All tagged Carolee Carmello
With the forthcoming Broadway revival of Hello, Dolly! starring Bette Midler breaking records at the box office, we have to take a minute to think about who is going to fill the Divine Miss M’s shoes when she is not performing. We already know they are going to need someone to cover matinees, and God forbid Ms. Midler gets sick and needs an understudy to go on her place. It’s going to require someone of either star caliber or of great talent to fill these shoes, and the producers know that audiences are not going to accept just anyone to fill her shoes. With that in mind, here is a list of people I think could pull it off nicely.
A family musical with a sublimely talented cast, a story (taken from a beloved book) with a message about making the most of your time here on Earth, and a score that is both soaring and joyous, should have added up to a Broadway success (or at least a show that could run a season). Unfortunately, Tuck Everlasting barely survived a month on Broadway. The new cast recording from DMI Soundtracks would give no indication that this show was short-lived. In fact, this lovely CD will most likely make the case for Tuck Everlasting’s long term legacy in regional, summer stock, community and school theaters. I would not be surprised if, in a few year’s time, we see Tuck Everlasting being performed just about everywhere. It is by no means the perfect musical, but there is so much that is delightful, nostalgic, socially relevant and magical that it is bound to become a popular property when the masses hear this cast album.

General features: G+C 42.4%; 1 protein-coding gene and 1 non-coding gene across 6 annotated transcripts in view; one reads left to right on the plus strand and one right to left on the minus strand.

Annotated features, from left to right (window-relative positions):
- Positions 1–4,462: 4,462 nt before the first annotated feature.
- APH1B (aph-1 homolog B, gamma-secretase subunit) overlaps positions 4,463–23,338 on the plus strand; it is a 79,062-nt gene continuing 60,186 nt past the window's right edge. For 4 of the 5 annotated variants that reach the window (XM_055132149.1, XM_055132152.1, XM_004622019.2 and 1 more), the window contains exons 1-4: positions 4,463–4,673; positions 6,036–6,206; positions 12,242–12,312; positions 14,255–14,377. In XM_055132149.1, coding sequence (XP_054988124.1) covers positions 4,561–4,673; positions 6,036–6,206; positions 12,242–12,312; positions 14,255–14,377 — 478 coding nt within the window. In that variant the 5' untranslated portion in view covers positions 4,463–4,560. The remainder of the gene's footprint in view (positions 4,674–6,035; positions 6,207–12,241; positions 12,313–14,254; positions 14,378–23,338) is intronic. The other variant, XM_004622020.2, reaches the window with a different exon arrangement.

With the recently-confirmed Lincoln Center revival of Falsettos set to bow at the Walter Kerr Theatre this October, and with original director and librettist James Lapine (once again) at the helm of this William Finn masterpiece, it is interesting to look at how the world has changed in the 23 years since its original Broadway production. Is Falsettos as relevant today as it was back in the early 1990s? This story of a gay man named Marvin who leaves his wife and son for a male lover, and then loses him to a spectral illness that is presumably AIDS, was cutting edge and timely musical theatre for 1992, but does that translate for contemporary American audiences where gay marriage is now arguably a societal norm and AIDS, despite its continued threat, has somehow become a marginalized disease that doesn’t inspire quite the same fear? The answer is an astounding yes, but for very different reasons than in 1992.